Elastography - Hitachi expands technology applications

Compelling evidence validates tissue strain exams in new medical fields. John Brosky reports

In recent years Hitachi Medical, the pioneer in developing ultrasound elastography to diagnose tissue stiffness, has seen competing systems launched that claim to have the same capability. ‘We are approaching a point where elastography will be considered a standard feature, call it the E-mode, for ultrasound,’ Heinz Schreiber, head of Ultrasound for Hitachi Medical Systems Europe told European Hospital.

Hitachis US system Preirus
Hitachi's US system Preirus

Yet Hitachi, which introduced this revolutionary technology in 2004, continues to lead a field of ‘me-too’ products by offering compelling clinical evidence of the effectiveness of elastography examinations and by expanding the applications for this new science.

‘Elastography is fast becoming like air conditioning in a car where it is difficult to find a new car without it,’ he said. However, Hitachi is the only ultrasound maker offering elastography on all of its scanners, Dr. Schreiber pointed out, adding that competing elastography systems offer this valued feature only on more expensive, high-performing ultrasound platforms.

Hitachi Real-Time Elastography (HI-RTE) is also compatible with over 20 different transducers.
Well-established as a valid technique for more precise examinations of suspect nodules in the breast, thanks to Hitachi-sponsored published studies, new evidence from the company shows that elastography can be used as well for diagnostics of musculoskeletal disorders, the thyroid gland and lymph nodes, the prostate and testicles, as well as in dermatology to assess melanomas.

Dr Mercedes Roca, at the University of Zaragoza, Spain, concluded that HI-RTE is a promising method for the quantification of the elasticity of musculotendinous elements in sport trauma.
Dr Ferdinand Frauscher, at the University Hospital of Innsbruck, Austria, found advances in Hitachi elastography improved prostate cancer diagnosis and that subsequent biopsies of areas targeted by HI-RTE were three times more likely to detect cancer than conventional systematic sampling.
Clinical experiences from Hitachi indicate the technology is also useful in obstetrics to measure the elasticity of the upper walls of the uterus to determine a risk of early delivery.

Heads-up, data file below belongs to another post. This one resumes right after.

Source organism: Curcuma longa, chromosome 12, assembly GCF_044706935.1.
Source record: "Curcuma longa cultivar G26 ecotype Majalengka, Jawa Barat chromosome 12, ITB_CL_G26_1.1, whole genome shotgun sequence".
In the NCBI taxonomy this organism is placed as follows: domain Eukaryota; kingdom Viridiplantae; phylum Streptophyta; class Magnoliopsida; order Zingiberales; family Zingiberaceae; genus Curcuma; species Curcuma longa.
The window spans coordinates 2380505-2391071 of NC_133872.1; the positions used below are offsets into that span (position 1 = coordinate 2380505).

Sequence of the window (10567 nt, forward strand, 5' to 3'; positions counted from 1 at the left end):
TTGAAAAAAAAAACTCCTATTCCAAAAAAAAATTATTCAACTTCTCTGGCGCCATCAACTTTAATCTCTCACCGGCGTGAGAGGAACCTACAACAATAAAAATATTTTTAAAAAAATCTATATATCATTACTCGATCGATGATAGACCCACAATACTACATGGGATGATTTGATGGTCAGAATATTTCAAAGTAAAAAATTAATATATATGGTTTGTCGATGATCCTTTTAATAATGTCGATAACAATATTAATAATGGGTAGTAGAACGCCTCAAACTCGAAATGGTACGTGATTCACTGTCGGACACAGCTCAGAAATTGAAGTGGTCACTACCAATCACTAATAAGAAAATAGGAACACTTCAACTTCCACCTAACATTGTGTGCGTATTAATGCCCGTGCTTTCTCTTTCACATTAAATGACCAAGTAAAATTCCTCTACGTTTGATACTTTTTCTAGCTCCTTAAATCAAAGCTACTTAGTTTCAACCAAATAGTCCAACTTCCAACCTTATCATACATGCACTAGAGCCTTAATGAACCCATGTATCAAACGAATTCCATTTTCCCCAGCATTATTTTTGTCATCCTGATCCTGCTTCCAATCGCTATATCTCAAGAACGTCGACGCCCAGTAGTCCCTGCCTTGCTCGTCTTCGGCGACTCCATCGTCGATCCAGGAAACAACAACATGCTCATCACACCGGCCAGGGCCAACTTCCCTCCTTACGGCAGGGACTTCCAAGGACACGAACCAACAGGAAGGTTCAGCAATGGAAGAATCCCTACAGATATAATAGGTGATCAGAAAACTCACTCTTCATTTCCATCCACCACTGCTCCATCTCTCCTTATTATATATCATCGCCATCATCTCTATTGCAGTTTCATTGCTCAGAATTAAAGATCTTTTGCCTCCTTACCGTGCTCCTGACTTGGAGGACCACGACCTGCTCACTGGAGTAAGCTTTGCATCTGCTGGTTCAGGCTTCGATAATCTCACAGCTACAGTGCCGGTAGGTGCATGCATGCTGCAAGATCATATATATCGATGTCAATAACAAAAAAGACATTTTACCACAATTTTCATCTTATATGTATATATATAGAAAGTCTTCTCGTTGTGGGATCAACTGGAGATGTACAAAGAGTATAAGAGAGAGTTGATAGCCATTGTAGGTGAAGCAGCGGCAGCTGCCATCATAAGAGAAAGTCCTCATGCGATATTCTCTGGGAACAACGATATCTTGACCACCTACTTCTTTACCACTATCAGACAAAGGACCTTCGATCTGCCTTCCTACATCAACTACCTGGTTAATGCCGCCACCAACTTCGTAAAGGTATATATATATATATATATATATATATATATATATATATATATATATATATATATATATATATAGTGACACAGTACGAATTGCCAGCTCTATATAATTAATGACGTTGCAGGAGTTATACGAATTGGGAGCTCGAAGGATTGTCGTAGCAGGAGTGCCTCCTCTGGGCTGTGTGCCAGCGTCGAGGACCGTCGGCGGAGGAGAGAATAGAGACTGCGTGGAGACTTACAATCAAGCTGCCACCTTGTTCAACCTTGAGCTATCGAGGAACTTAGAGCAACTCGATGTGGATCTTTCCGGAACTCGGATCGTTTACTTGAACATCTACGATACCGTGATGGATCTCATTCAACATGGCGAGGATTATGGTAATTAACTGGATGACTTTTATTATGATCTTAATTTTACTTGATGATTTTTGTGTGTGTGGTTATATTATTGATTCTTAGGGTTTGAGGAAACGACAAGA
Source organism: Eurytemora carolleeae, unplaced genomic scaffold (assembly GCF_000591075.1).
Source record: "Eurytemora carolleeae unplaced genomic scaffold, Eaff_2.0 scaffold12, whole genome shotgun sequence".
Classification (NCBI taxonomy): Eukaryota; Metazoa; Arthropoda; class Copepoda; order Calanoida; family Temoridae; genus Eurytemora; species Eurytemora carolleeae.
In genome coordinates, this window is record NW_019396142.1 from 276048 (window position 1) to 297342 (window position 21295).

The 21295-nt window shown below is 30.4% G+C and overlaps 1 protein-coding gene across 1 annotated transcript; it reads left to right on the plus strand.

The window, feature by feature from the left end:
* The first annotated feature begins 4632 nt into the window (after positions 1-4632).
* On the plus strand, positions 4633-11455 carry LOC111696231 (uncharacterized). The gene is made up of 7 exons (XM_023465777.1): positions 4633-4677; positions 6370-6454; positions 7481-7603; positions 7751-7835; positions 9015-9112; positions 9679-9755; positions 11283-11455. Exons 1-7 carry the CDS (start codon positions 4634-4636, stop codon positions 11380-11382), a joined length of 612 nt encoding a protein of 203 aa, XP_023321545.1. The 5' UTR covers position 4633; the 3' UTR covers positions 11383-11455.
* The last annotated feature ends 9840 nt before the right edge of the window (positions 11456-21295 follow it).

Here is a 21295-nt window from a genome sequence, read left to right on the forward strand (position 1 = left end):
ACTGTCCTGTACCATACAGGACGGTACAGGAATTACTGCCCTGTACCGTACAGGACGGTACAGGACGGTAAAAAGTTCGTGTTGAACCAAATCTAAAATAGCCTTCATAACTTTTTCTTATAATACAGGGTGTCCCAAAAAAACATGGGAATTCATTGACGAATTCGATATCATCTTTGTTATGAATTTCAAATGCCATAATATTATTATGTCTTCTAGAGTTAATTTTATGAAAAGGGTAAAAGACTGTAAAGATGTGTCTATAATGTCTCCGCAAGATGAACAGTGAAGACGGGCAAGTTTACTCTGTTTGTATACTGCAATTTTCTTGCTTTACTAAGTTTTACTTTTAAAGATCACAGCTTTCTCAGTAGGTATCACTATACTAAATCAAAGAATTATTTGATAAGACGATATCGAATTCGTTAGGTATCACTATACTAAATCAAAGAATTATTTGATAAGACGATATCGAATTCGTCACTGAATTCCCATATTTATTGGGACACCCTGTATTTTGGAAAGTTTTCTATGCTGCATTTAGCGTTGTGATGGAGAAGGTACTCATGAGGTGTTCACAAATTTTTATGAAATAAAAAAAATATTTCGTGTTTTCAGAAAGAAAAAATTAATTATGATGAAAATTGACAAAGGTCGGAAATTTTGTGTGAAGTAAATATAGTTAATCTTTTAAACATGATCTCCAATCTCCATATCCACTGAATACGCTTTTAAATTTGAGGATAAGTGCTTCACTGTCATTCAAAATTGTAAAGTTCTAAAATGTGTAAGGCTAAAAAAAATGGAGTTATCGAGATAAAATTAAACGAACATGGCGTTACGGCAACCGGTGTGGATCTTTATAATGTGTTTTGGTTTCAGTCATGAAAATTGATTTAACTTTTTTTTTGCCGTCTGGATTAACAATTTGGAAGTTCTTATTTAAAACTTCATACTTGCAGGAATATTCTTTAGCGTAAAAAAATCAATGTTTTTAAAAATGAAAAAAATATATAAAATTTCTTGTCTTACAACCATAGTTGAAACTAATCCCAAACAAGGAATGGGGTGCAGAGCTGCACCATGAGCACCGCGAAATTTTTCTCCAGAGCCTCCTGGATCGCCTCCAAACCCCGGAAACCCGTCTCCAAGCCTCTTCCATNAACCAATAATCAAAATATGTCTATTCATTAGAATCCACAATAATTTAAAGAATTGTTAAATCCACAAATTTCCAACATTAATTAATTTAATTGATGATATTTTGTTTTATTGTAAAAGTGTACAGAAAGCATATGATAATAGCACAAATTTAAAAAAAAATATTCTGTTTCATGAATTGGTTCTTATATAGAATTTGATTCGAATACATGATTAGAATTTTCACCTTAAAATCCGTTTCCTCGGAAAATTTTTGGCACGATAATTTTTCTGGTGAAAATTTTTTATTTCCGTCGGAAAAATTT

Corrine Bricout, Manager for HI-RTE in France, recently demonstrated the capability for clinicians at the recent French radiology congress. ‘For the clinician,’ she said, ‘the clinical utility of elastography is continually advancing. There is greater and greater validation for diagnoses using elastography for muscle tears, for example the Achilles tendon.’
Elastography allows a radiologist to say with greater confidence that a condition is of concern or not, to give a same-day, real-time diagnosis. ‘We have already seen there is a tremendous psychological benefits of this for a woman with breast examinations, as she no longer needs to live with uncertainty about a nodule for six months to know if her doctor’s concern is justified or not.’
This same insight and precision can be of great benefit for other patients, Corrine Bricout added, as well as giving radiologists greater confidence in their diagnoses.
Hitachi measures of strain rate offer a real-time relative quantification of the scanned tissue for greater objectivity in assessing the elastography image.

This HI-RTE scoring of tissue stiffness is also available across the range of Hitachi ultrasound scanners.
Bricout demonstrated how the measures of a signal received from suspected tissues is compared to a reading of similar tissue from the same organ that is known to be healthy. A simple example, she said, is for an operator to compare the scan of healthy tissue in the left breast with a suspected nodule in the right breast.
Continuing to build its lead as the pioneer in elastography, Hitachi is currently conducting clinical evaluations for a quantitative algorithm for liver fibrosis. ‘The liver is the most exposed organ of the body because it is a chemical factory through which your entire metabolism passes,’ said Dr Schreiber. ‘The degree to which there is fibrosis in a liver becomes vitally important for the health of a patient. We have developed nine parameters to represent a spectral histogram that quantifies the degree of fibrosis of the liver,’ he said. ‘This is a very complex diagnosis, and the Hitachi capability is comprehensive providing in a non-invasive examination the kind of information essential to a diagnosis that today can only be achieved with surgical biopsies.’

While elastography is the measure of elasticity in the surrounding tissue, it is not precisely tissue characterisation, he explained, where the quantificative results of the enhanced capability for abdominal examinations begins to approach true tissue characterisation for the liver and pancreas.
The new technology will be onboard the new Hitachi Preirus compact model, planned for introduction at the European Radiology Congress in Vienna in March, 2010.
‘There is an enormous market in gastroenterology and we expect to have an advantage of several years in the clinics,’ he said, because competitors will need to conduct university level research to set their own parameters for the quantification by ultrasound of these organs.

Details: www.hitachi-medical-systems.eu

 

18.11.2009

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